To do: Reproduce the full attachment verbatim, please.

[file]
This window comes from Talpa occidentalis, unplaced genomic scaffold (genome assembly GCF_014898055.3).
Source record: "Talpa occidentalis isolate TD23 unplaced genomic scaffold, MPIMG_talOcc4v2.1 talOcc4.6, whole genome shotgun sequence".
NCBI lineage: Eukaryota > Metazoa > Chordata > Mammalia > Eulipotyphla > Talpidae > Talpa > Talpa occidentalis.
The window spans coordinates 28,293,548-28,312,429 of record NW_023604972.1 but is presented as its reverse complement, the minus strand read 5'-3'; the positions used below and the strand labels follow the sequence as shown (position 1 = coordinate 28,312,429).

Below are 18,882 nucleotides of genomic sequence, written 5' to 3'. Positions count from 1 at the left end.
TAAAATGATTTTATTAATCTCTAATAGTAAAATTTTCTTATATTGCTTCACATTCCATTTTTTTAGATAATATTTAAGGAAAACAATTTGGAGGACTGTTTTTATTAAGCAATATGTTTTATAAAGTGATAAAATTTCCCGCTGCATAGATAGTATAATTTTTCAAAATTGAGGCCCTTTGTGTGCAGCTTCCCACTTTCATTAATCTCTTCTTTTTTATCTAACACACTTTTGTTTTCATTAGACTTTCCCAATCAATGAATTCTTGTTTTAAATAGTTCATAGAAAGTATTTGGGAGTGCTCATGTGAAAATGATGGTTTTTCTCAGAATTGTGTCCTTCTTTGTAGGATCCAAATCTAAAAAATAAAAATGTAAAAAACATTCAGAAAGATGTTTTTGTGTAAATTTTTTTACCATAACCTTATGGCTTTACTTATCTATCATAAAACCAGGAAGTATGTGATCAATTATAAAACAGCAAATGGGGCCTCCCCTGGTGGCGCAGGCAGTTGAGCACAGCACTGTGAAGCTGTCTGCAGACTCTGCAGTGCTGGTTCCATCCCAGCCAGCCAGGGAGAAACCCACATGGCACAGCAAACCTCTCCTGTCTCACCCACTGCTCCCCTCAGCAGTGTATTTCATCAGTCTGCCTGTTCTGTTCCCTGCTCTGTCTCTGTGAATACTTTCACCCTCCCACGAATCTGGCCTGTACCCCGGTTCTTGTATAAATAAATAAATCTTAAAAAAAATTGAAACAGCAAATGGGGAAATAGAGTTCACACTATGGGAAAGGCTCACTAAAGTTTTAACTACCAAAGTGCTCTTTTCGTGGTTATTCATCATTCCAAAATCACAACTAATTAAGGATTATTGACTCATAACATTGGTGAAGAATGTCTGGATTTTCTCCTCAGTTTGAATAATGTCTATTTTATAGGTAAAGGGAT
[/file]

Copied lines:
This window comes from Talpa occidentalis, unplaced genomic scaffold (genome assembly GCF_014898055.3).
Source record: "Talpa occidentalis isolate TD23 unplaced genomic scaffold, MPIMG_talOcc4v2.1 talOcc4.6, whole genome shotgun sequence".
NCBI lineage: Eukaryota > Metazoa > Chordata > Mammalia > Eulipotyphla > Talpidae > Talpa > Talpa occidentalis.
The window spans coordinates 28,293,548-28,312,429 of record NW_023604972.1 but is presented as its reverse complement, the minus strand read 5'-3'; the positions used below and the strand labels follow the sequence as shown (position 1 = coordinate 28,312,429).

Below are 18,882 nucleotides of genomic sequence, written 5' to 3'. Positions count from 1 at the left end.
TAAAATGATTTTATTAATCTCTAATAGTAAAATTTTCTTATATTGCTTCACATTCCATTTTTTTAGATAATATTTAAGGAAAACAATTTGGAGGACTGTTTTTATTAAGCAATATGTTTTATAAAGTGATAAAATTTCCCGCTGCATAGATAGTATAATTTTTCAAAATTGAGGCCCTTTGTGTGCAGCTTCCCACTTTCATTAATCTCTTCTTTTTTATCTAACACACTTTTGTTTTCATTAGACTTTCCCAATCAATGAATTCTTGTTTTAAATAGTTCATAGAAAGTATTTGGGAGTGCTCATGTGAAAATGATGGTTTTTCTCAGAATTGTGTCCTTCTTTGTAGGATCCAAATCTAAAAAATAAAAATGTAAAAAACATTCAGAAAGATGTTTTTGTGTAAATTTTTTTACCATAACCTTATGGCTTTACTTATCTATCATAAAACCAGGAAGTATGTGATCAATTATAAAACAGCAAATGGGGCCTCCCCTGGTGGCGCAGGCAGTTGAGCACAGCACTGTGAAGCTGTCTGCAGACTCTGCAGTGCTGGTTCCATCCCAGCCAGCCAGGGAGAAACCCACATGGCACAGCAAACCTCTCCTGTCTCACCCACTGCTCCCCTCAGCAGTGTATTTCATCAGTCTGCCTGTTCTGTTCCCTGCTCTGTCTCTGTGAATACTTTCACCCTCCCACGAATCTGGCCTGTACCCCGGTTCTTGTATAAATAAATAAATCTTAAAAAAAATTGAAACAGCAAATGGGGAAATAGAGTTCACACTATGGGAAAGGCTCACTAAAGTTTTAACTACCAAAGTGCTCTTTTCGTGGTTATTCATCATTCCAAAATCACAACTAATTAAGGATTATTGACTCATAACATTGGTGAAGAATGTCTGGATTTTCTCCTCAGTTTGAATAATGTCTATTTTATAGGTAAAGGGAT